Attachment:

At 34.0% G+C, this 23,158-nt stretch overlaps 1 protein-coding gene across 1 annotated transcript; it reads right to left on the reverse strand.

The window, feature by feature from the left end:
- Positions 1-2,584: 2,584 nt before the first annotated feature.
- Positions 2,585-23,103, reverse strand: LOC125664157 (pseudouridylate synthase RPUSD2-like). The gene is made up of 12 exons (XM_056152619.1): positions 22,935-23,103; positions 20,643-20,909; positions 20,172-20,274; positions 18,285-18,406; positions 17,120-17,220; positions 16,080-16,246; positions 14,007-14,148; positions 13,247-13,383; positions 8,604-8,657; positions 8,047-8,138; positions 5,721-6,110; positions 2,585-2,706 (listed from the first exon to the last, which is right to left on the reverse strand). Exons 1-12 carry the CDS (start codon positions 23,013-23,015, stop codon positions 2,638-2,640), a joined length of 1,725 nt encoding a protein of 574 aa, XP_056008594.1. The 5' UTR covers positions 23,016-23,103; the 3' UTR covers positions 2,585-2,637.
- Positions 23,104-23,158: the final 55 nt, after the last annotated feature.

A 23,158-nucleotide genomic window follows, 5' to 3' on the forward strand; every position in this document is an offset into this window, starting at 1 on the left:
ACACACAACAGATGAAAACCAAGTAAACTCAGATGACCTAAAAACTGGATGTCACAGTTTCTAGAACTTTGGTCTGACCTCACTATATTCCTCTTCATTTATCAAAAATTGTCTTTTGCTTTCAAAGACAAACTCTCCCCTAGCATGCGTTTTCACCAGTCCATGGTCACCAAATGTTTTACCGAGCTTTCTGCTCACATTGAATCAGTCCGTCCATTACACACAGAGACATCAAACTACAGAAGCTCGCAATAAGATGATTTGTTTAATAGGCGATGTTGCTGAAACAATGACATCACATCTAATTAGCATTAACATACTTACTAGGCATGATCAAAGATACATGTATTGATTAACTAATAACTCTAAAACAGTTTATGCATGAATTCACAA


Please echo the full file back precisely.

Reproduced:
At 34.0% G+C, this 23,158-nt stretch overlaps 1 protein-coding gene across 1 annotated transcript; it reads right to left on the reverse strand.

The window, feature by feature from the left end:
- Positions 1-2,584: 2,584 nt before the first annotated feature.
- Positions 2,585-23,103, reverse strand: LOC125664157 (pseudouridylate synthase RPUSD2-like). The gene is made up of 12 exons (XM_056152619.1): positions 22,935-23,103; positions 20,643-20,909; positions 20,172-20,274; positions 18,285-18,406; positions 17,120-17,220; positions 16,080-16,246; positions 14,007-14,148; positions 13,247-13,383; positions 8,604-8,657; positions 8,047-8,138; positions 5,721-6,110; positions 2,585-2,706 (listed from the first exon to the last, which is right to left on the reverse strand). Exons 1-12 carry the CDS (start codon positions 23,013-23,015, stop codon positions 2,638-2,640), a joined length of 1,725 nt encoding a protein of 574 aa, XP_056008594.1. The 5' UTR covers positions 23,016-23,103; the 3' UTR covers positions 2,585-2,637.
- Positions 23,104-23,158: the final 55 nt, after the last annotated feature.

A 23,158-nucleotide genomic window follows, 5' to 3' on the forward strand; every position in this document is an offset into this window, starting at 1 on the left:
ACACACAACAGATGAAAACCAAGTAAACTCAGATGACCTAAAAACTGGATGTCACAGTTTCTAGAACTTTGGTCTGACCTCACTATATTCCTCTTCATTTATCAAAAATTGTCTTTTGCTTTCAAAGACAAACTCTCCCCTAGCATGCGTTTTCACCAGTCCATGGTCACCAAATGTTTTACCGAGCTTTCTGCTCACATTGAATCAGTCCGTCCATTACACACAGAGACATCAAACTACAGAAGCTCGCAATAAGATGATTTGTTTAATAGGCGATGTTGCTGAAACAATGACATCACATCTAATTAGCATTAACATACTTACTAGGCATGATCAAAGATACATGTATTGATTAACTAATAACTCTAAAACAGTTTATGCATGAATTCACAA